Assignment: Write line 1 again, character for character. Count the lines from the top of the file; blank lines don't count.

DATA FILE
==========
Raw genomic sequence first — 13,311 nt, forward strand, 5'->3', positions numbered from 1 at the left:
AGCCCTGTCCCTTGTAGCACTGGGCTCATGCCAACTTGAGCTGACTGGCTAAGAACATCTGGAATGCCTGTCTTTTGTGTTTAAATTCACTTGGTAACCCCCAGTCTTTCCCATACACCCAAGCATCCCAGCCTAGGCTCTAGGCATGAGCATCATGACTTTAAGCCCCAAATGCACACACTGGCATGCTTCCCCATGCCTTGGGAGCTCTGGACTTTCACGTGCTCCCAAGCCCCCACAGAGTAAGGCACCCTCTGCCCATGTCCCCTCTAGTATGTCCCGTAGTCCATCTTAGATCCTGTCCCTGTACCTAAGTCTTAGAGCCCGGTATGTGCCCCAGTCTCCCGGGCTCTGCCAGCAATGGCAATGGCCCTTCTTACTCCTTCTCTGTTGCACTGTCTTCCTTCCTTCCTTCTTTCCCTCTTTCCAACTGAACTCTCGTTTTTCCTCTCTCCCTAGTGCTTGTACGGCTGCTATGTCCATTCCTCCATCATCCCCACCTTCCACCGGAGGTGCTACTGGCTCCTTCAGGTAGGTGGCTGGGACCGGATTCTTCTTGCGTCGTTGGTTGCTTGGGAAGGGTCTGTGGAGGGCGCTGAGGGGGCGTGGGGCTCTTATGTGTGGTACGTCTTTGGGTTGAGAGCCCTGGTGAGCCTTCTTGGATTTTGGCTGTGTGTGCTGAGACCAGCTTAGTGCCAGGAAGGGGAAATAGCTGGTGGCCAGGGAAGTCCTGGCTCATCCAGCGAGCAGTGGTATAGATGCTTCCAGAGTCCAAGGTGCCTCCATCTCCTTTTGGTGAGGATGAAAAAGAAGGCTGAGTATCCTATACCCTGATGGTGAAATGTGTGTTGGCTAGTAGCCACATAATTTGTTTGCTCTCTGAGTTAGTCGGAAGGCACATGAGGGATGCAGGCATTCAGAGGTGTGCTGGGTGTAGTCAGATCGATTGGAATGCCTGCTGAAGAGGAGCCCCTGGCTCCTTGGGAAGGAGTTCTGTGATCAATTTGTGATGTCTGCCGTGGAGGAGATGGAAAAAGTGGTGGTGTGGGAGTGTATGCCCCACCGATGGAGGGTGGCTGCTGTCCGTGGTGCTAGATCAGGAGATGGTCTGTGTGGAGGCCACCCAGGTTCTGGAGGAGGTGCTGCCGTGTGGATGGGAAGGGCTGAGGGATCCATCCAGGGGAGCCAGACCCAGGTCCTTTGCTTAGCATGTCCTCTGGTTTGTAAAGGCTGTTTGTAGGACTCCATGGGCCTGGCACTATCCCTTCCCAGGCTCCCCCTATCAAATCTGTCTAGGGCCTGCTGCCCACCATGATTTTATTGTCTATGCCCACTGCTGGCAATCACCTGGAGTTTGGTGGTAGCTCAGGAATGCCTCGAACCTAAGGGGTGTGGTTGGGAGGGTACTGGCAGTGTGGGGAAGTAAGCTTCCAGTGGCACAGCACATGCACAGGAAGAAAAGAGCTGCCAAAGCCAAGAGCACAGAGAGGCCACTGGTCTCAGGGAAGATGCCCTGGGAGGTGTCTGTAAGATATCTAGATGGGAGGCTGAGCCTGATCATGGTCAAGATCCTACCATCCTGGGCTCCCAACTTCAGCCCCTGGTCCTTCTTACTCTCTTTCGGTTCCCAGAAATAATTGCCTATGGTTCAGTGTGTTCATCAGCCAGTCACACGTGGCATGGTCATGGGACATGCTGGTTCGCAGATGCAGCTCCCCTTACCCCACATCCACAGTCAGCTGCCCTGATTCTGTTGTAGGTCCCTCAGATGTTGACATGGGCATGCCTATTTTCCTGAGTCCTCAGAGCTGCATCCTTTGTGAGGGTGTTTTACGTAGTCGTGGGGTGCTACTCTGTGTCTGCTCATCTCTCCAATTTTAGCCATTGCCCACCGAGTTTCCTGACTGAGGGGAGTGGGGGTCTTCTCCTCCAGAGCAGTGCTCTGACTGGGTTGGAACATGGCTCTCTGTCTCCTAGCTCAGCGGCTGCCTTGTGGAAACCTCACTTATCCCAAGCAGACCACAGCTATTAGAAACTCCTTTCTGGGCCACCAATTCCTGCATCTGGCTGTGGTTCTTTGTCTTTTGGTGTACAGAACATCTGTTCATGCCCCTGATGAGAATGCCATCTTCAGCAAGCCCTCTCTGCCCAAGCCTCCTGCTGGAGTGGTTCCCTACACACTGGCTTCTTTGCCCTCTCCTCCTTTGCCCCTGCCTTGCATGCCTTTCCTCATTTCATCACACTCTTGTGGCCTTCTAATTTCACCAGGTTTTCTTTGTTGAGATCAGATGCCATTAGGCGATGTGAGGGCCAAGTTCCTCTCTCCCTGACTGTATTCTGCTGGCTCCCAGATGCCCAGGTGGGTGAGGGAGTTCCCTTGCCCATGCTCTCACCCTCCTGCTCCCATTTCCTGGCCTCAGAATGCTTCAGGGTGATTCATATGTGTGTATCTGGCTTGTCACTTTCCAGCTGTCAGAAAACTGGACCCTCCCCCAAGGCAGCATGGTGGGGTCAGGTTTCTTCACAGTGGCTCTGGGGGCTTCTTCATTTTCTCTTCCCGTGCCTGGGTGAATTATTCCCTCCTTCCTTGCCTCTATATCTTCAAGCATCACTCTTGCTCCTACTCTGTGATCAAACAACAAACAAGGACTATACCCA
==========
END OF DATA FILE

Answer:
Raw genomic sequence first — 13,311 nt, forward strand, 5'->3', positions numbered from 1 at the left: